Johnny "Blood" McNally was quite a character. His off field antics are legendary while playing RB in the NFL from 1925 until 1938 before turning to coaching. He is also depicted on a 1934 Diamond Matchbook cover. Johnny Blood, as he often went by, is a member of the 1930s All-Decade Team and was elected to the Pro Football HOF in 1963. He is also know for scoring the last touchdown in franchise history for the Pottsville Maroons.


Mike Michalske was an All-American Fullback at Penn State before playing in the AFL and then NFL for the New York Football Yankees and Green Bay Packers. He convinced Lambeau to move him to the line and became the first guard elected to the Pro Football Hall of Fame in 1964. Michalske was a 6x All-Pro and won three consecutive NFL Championships with the Packers in 1929, 1930, 1931.

jeff

Last edited by jefferyepayne; 02-13-2015 at 05:31 PM.
Reply With Quote
  #18  
Old 02-13-2015, 05:15 PM
Mikehealer Mikehealer is offline
MikeHealer
Member
 
Join Date: Apr 2009
Location: Texas
Posts: 1,703
Default

Jeff, those are great. I remember back in the early 70's as a kid, my brother and I used to read about the early days of the NFL and our 2 favorite players from the early years were Bronko Nagurski and Johnny "Blood" Mcnally. Thanks for posting.

Mike
Reply With Quote
  #19  
Old 02-13-2015, 09:51 PM
Publius Publius is offline
Joe S
J.oe Squi.res
 
Join Date: Jul 2009
Location: Portland, OR
Posts: 144
Default

Jesus Carl, this is a drop the microphone kind of picture! Simply incredible, one of my favorite, hardest to find sets

Quote:
Originally Posted by clamendo View Post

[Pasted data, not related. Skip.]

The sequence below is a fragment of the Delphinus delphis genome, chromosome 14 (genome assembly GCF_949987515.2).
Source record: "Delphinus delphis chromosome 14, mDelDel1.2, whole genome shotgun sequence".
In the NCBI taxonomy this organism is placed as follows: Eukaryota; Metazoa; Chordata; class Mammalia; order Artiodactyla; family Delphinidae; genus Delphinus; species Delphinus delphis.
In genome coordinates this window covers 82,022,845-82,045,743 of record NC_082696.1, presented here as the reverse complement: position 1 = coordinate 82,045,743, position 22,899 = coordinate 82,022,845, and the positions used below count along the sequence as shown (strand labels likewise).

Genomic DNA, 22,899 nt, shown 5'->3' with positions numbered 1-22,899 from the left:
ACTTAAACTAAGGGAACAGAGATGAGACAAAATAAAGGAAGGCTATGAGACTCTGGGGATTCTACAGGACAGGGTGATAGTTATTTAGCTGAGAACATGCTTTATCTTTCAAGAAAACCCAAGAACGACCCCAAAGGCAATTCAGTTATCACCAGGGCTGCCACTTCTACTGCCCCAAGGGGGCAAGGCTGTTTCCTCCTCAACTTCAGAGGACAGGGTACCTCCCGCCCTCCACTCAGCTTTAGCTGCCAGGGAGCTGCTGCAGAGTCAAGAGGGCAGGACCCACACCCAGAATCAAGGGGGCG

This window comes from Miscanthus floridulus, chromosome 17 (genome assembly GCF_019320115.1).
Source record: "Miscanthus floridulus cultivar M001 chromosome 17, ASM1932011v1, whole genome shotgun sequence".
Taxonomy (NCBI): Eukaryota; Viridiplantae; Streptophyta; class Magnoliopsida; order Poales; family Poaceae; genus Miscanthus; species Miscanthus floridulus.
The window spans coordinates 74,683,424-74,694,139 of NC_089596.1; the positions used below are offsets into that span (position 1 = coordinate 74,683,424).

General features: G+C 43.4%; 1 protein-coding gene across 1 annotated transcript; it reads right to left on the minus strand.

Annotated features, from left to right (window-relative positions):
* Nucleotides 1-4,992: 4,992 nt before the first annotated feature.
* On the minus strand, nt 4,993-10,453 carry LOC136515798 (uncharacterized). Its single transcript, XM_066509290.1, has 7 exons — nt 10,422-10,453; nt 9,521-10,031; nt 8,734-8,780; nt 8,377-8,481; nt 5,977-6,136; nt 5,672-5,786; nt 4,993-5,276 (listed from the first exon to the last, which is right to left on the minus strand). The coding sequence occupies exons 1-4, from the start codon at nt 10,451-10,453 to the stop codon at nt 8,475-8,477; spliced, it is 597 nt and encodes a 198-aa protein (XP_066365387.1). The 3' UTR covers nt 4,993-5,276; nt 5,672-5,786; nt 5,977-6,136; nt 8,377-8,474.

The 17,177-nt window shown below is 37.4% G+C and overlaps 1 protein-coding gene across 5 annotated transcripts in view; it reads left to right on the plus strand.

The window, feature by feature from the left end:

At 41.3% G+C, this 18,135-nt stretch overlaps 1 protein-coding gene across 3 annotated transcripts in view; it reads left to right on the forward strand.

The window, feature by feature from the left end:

1928 Star Player Candy

Includes many interesting cards including Paddy Driscoll HOF rookie,
Red Grange, and Joe Sternamann cofounder of the Bears. A challenge to find and complete.



Sent from my iPad using Tapatalk
Reply With Quote
  #20  
Old 02-13-2015, 10:31 PM
Angyale's Avatar
Angyale Angyale is offline
E. Angyal
Member
 
Join Date: May 2009
Location: Northeast Ohio
Posts: 200
Default Some more Packers stuff.....

1930 Stiller and 1936 Wheaties - both with several HOFers!

Angyale
Attached Images
File Type: jpg 1930-stiller-doc05088420140807164646.jpg (81.8 KB, 599 views)
File Type: jpg 1936 Wheaties Packers - 300 dpi.jpg (84.8 KB, 597 views)
Reply With Quote
  #21  
Old 02-14-2015, 09:59 AM
jefferyepayne jefferyepayne is offline
Jeff P
Member
 
Join Date: Dec 2011
Location: Virginia
Posts: 1,791
Default

Quote:
Originally Posted by Publius View Post
Jesus Carl, this is a drop the microphone kind of picture! Simply incredible, one of my favorite, hardest to find sets
+1000 Joe.

I love this set and Carl is DA MAN.

jeff
Reply With Quote
  #22  
Old 02-14-2015, 01:26 PM
TanksAndSpartans's Avatar
TanksAndSpartans TanksAndSpartans is offline
John
Member
 
Join Date: Nov 2013
Location: Atlanta, GA
Posts: 763
Default

Jeff, great showing on those Packers stars! Did you wind up picking it up as a set since the singles don't come up much? I'm pretty sure I read the theory that they were actually distributed as entire sets in Gridiron Greats as well.

Last edited by TanksAndSpartans; 02-14-2015 at 01:28 PM.
Reply With Quote
  #23  
Old 02-14-2015, 08:59 PM
jefferyepayne jefferyepayne is offline
Jeff P
Member
 
Join Date: Dec 2011
Location: Virginia
Posts: 1,791
Default

Quote:
Originally Posted by DezHood View Post
Jeff, great showing on those Packers stars! Did you wind up picking it up as a set since the singles don't come up much? I'm pretty sure I read the theory that they were actually distributed as entire sets in Gridiron Greats as well.
I picked up a lot that appears to have come from two separate collectors. I'm still missing a few from the set.

jeff
Reply With Quote
  #24  
Old 02-14-2015, 09:23 PM
jefferyepayne jefferyepayne is offline
Jeff P
Member
 
Join Date: Dec 2011
Location: Virginia
Posts: 1,791
Default

The 1894 Mayo Football Set is the only football tobacco set that exists. It consists of players from Yale, Harvard, and Princeton and includes quite a few college stars from the early to mid 1890s.